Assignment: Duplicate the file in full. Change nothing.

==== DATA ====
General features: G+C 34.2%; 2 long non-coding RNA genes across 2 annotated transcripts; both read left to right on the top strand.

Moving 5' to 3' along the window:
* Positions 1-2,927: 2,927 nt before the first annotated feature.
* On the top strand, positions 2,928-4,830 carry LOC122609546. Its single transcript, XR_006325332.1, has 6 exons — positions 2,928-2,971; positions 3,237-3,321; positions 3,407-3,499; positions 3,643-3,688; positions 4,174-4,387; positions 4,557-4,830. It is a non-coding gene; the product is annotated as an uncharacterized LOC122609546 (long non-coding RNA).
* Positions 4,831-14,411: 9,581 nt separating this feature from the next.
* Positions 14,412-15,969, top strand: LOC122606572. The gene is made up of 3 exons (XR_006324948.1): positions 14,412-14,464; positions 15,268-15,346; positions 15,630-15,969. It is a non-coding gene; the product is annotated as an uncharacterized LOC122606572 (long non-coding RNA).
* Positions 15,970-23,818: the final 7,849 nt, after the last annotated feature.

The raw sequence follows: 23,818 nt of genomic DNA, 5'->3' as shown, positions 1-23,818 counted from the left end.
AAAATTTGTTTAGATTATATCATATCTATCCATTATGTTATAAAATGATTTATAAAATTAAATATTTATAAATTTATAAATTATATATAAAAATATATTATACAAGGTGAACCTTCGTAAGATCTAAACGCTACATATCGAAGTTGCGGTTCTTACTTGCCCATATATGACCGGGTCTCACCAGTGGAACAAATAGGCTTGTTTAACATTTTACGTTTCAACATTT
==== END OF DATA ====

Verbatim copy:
General features: G+C 34.2%; 2 long non-coding RNA genes across 2 annotated transcripts; both read left to right on the top strand.

Moving 5' to 3' along the window:
* Positions 1-2,927: 2,927 nt before the first annotated feature.
* On the top strand, positions 2,928-4,830 carry LOC122609546. Its single transcript, XR_006325332.1, has 6 exons — positions 2,928-2,971; positions 3,237-3,321; positions 3,407-3,499; positions 3,643-3,688; positions 4,174-4,387; positions 4,557-4,830. It is a non-coding gene; the product is annotated as an uncharacterized LOC122609546 (long non-coding RNA).
* Positions 4,831-14,411: 9,581 nt separating this feature from the next.
* Positions 14,412-15,969, top strand: LOC122606572. The gene is made up of 3 exons (XR_006324948.1): positions 14,412-14,464; positions 15,268-15,346; positions 15,630-15,969. It is a non-coding gene; the product is annotated as an uncharacterized LOC122606572 (long non-coding RNA).
* Positions 15,970-23,818: the final 7,849 nt, after the last annotated feature.

The raw sequence follows: 23,818 nt of genomic DNA, 5'->3' as shown, positions 1-23,818 counted from the left end.
AAAATTTGTTTAGATTATATCATATCTATCCATTATGTTATAAAATGATTTATAAAATTAAATATTTATAAATTTATAAATTATATATAAAAATATATTATACAAGGTGAACCTTCGTAAGATCTAAACGCTACATATCGAAGTTGCGGTTCTTACTTGCCCATATATGACCGGGTCTCACCAGTGGAACAAATAGGCTTGTTTAACATTTTACGTTTCAACATTT